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How 'The Wolf of Wall Street' Is Basically the Same Movie as 'Spring Breakers'

By Dustin Rowles | Film Reviews | December 27, 2013 | Comments ()


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The similarities between Harmony Korine’s Spring Breakers and Martin Scorsese’s Wolf of Wall Street are uncanny. Spring Breakers centered around Alien (James Franco), a white gangster with a grill, guns, and a God complex, while The Wolf of Wall Street centers on Jordan Belfort, a white Wall Street broker with a similar God complex who killed not with guns, but more slowly and tortuously by stealing from the naive, and who — instead of designating status with a grill and bling — flashed his $3,000 suits and $2 million bachelor party. Both movies heavily feature an orgiastic excess of drugs and sex, and both share a similar hedonistic quality. The difference is that one took place in a spring-break destination, while the other takes place in a Wall Street, though even those are depicted in surprisingly similar ways: Boobs, banging, orgies, drugs, illegal and illicit activities, and the long-term destruction those fleeting thrills wrought upon not just the central characters, but those who get swept up in their wakes. Both Alien and Belfort even have catchy, funny, and haunting refrains: Alien’s “Spring Breeeeaaaaak” and the chest-thumping mantra that Belfort borrows from his mentor, Matthew McConaughey’s Mark Hanna.

“I’m about making money … it’s about the fucking American dream,” says Alien in Spring Breakers, which is essentially the same motivation that drives Jordan Belfort, an ambitious Wall Street broker whose entryway into obscene wealth is in ripping middle-class people off with worthless penny stocks before moving on to ripping off wealthier clients, insider trading, and money laundering. Each success in Belfort’s climb up the social ladder taints him a little more, until in the end he’s cornered by the money, the drugs, the house, the yacht, and the model-wife he “worked” so hard to gain.

But neither Scorsese’s The Wolf of Wall Street nor Korine’s Spring Breakers are as interested in exploring why these characters are the way they are, inasmuch as they’re interested in depicting the mayhem. And why not? There’s a gorgeous cinematic quality to watching Leonardo DiCaprio sniff cocaine out of a prostitutes asshole, in throwing little people into dart boards, and in watching DiCaprio have hilarious palsy-like reactions to Quaaludes. For two hours of The Wolf of Wall Street’s three hours, the drug-fueled decadence, the nudity, and the zany comic brilliance of the movie is enough to carry it through. Unfortunately, it takes another entire hour for Scorsese to illustrate the same point that Korine made: That the exorbitance and the overkill of glut can become just as boring and mundane as the suburban act buying groceries and mowing the lawn every week. In the end, however, it was the degeneracy of each character that brought them down, although if there’s one difference between the movies that the comparison illustrates best, it’s that wealth amassed from selling drugs will get you killed, while wealth amassed from stealing money will land you in a white-collar prison playing tennis with your other rich, corrupt buddies for less than two years before you’re spat back out into wealthy society.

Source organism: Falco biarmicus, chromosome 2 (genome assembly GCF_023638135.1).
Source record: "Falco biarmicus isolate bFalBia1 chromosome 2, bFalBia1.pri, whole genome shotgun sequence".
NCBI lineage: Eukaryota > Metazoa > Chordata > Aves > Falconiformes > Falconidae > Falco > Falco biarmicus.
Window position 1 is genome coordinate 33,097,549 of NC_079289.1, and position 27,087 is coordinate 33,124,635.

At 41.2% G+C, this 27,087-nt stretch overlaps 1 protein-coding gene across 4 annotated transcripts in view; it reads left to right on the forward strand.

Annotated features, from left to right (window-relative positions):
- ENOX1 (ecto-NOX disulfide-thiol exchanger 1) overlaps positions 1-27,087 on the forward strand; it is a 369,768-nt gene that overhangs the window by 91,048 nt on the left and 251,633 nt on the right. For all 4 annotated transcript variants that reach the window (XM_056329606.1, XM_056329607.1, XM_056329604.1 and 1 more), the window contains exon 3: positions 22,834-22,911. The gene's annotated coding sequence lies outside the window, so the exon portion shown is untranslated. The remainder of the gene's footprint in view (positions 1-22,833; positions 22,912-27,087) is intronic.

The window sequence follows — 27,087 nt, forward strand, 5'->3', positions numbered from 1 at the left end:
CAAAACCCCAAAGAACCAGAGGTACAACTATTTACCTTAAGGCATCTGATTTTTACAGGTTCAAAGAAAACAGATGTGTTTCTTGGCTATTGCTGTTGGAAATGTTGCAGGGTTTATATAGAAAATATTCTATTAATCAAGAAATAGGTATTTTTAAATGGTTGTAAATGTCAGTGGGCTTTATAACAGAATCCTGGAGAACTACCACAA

Still, while the thematic similarities between the two films are striking, the stylistic differences between Korine and Scorsese couldn’t be more stark. While Korine illustrated his point with a droning series of images designed to beat you into submission, Scorsese’s film is mostly wildly entertaining, thanks largely to DiCaprio’s unhinged performance and, especially, Jonah Hill’s scene-stealing supporting character. Hill plays the Belfort’s debauched partner-in-crime Donnie Azoff, who is spectacularly, manically hilarious every moment he’s in the film. Were it not for Hill, the film would’ve flatlined long before the FBI investigation sank the last third of The Wolf of Wall Street, notwithstanding a terrific performance from Kyle Chandler, as an boy-scout FBI agent who gets his jollies from taking down wealthy douchebags like Belfort.

It’s also worth noting that in the case of both movies — and both rotten, unsympathetic, though exciting central characters — audiences roundly rejected them, while critics ate it up. Both movies are popping up in critics’ end-of-year top ten lists, even though Spring Breakers was widely loathed by moviegoers and The Wolf of Wall Street has earned an abysmal C- Cinemascore. There’s plenty of artistic merits to The Wolf of Wall Street, and for fans of dark, dark comedy, it doesn’t get much better. It is nevertheless difficult to get behind DiCaprio’s Jordan Belfort, a despicable human being made only more despicable by the fact that the consequences of his actions were not proportionate to his crimes.


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Comments Are Welcome, Bigots and Trolls Are Not


  • BeauHajavitch